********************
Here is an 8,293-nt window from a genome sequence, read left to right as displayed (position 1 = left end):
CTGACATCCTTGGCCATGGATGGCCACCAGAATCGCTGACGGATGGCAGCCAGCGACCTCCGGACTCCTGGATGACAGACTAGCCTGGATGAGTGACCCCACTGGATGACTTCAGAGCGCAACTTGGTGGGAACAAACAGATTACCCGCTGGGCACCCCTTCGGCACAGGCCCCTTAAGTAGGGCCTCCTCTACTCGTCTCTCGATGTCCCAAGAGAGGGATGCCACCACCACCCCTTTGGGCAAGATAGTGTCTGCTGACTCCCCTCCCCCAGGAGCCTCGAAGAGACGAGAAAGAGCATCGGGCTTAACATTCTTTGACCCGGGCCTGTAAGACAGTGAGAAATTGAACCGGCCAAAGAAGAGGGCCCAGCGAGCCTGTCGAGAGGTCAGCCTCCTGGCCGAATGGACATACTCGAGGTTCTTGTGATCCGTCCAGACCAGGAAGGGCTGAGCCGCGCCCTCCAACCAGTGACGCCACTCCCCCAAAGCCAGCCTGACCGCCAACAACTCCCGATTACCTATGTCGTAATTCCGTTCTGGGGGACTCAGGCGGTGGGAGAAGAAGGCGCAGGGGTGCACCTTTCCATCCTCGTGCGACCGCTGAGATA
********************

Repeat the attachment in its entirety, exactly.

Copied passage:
Here is an 8,293-nt window from a genome sequence, read left to right as displayed (position 1 = left end):
CTGACATCCTTGGCCATGGATGGCCACCAGAATCGCTGACGGATGGCAGCCAGCGACCTCCGGACTCCTGGATGACAGACTAGCCTGGATGAGTGACCCCACTGGATGACTTCAGAGCGCAACTTGGTGGGAACAAACAGATTACCCGCTGGGCACCCCTTCGGCACAGGCCCCTTAAGTAGGGCCTCCTCTACTCGTCTCTCGATGTCCCAAGAGAGGGATGCCACCACCACCCCTTTGGGCAAGATAGTGTCTGCTGACTCCCCTCCCCCAGGAGCCTCGAAGAGACGAGAAAGAGCATCGGGCTTAACATTCTTTGACCCGGGCCTGTAAGACAGTGAGAAATTGAACCGGCCAAAGAAGAGGGCCCAGCGAGCCTGTCGAGAGGTCAGCCTCCTGGCCGAATGGACATACTCGAGGTTCTTGTGATCCGTCCAGACCAGGAAGGGCTGAGCCGCGCCCTCCAACCAGTGACGCCACTCCCCCAAAGCCAGCCTGACCGCCAACAACTCCCGATTACCTATGTCGTAATTCCGTTCTGGGGGACTCAGGCGGTGGGAGAAGAAGGCGCAGGGGTGCACCTTTCCATCCTCGTGCGACCGCTGAGATA